For the majority of people, most everyday wounds don’t concern us. Whether you cut yourself shaving, stub your toe, or injure yourself and require stitches, most people would consider this a serious injury. But for those with diabetes, these can become serious and should never be ignored. Knowing how diabetes affects the body and how to treat minor wounds, infection can be avoided and healing can be expedited. If you have diabetes you should consult with your physician to make sure you have a proper plan for treating your wound.
We have all heard the term diabetes, but do we truly understand what it is and how it can adversely affect us. According to WebM.D.com, diabetes is a chronic disease can’t use glucose (sugar) in a normal way. It can create complications that make it difficult for wounds to heal properly. WebMD identifies these as:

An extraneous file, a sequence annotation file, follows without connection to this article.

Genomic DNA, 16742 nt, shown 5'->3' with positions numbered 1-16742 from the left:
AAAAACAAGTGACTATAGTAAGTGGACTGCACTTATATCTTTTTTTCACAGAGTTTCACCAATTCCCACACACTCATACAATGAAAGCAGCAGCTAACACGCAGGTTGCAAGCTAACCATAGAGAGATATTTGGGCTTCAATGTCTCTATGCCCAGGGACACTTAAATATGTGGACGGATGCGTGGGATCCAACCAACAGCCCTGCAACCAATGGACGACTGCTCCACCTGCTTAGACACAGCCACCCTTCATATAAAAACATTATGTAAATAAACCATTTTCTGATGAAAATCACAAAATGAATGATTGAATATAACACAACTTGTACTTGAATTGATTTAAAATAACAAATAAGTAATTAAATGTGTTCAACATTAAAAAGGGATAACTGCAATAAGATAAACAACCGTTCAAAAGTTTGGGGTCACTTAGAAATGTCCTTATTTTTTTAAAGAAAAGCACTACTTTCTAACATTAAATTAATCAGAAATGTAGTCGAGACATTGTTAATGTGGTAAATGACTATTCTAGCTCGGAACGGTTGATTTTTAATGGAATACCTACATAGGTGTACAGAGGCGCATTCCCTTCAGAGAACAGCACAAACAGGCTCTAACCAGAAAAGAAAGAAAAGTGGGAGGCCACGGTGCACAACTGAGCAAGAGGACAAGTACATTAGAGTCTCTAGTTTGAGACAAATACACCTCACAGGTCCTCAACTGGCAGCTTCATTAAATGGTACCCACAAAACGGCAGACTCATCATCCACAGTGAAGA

Understanding how these complications can affect wound healing is quite important. Neuropathy is nerve damage that can prevent you from feeling pain from a wound until it’s too late. That wound can become worse or even infected before you realize it. In the case of a weakened immune system, even a small wound can become infected faster than if your immune system was able to ward off any germs or bacteria. Narrow arteries can prevent blood flow to the wound site. Those suffering from clogged arteries are more susceptible to developing wounds or ulcers and have them become infected. Since there is a reduced flow of blood, the healing process can be hampered.